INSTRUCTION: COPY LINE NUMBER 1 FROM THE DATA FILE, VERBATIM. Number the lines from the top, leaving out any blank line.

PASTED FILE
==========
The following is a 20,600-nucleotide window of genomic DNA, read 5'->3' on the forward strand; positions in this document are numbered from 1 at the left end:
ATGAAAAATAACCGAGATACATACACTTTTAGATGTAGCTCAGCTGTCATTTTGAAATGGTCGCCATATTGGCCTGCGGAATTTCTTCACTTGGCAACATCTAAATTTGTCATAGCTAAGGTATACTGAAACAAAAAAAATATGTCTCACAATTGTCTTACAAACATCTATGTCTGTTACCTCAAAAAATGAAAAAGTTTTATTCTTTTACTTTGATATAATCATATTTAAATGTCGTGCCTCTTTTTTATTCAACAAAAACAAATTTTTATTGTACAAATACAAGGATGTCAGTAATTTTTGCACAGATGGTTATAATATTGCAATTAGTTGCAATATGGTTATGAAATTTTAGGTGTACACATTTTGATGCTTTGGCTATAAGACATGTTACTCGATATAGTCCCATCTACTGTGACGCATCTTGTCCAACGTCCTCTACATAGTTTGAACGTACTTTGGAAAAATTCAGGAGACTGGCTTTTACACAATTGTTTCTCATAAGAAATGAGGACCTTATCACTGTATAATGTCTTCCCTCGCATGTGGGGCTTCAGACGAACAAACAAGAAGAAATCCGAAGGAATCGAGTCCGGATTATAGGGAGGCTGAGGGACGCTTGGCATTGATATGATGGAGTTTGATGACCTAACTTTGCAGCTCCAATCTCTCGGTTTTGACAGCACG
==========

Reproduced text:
The following is a 20,600-nucleotide window of genomic DNA, read 5'->3' on the forward strand; positions in this document are numbered from 1 at the left end: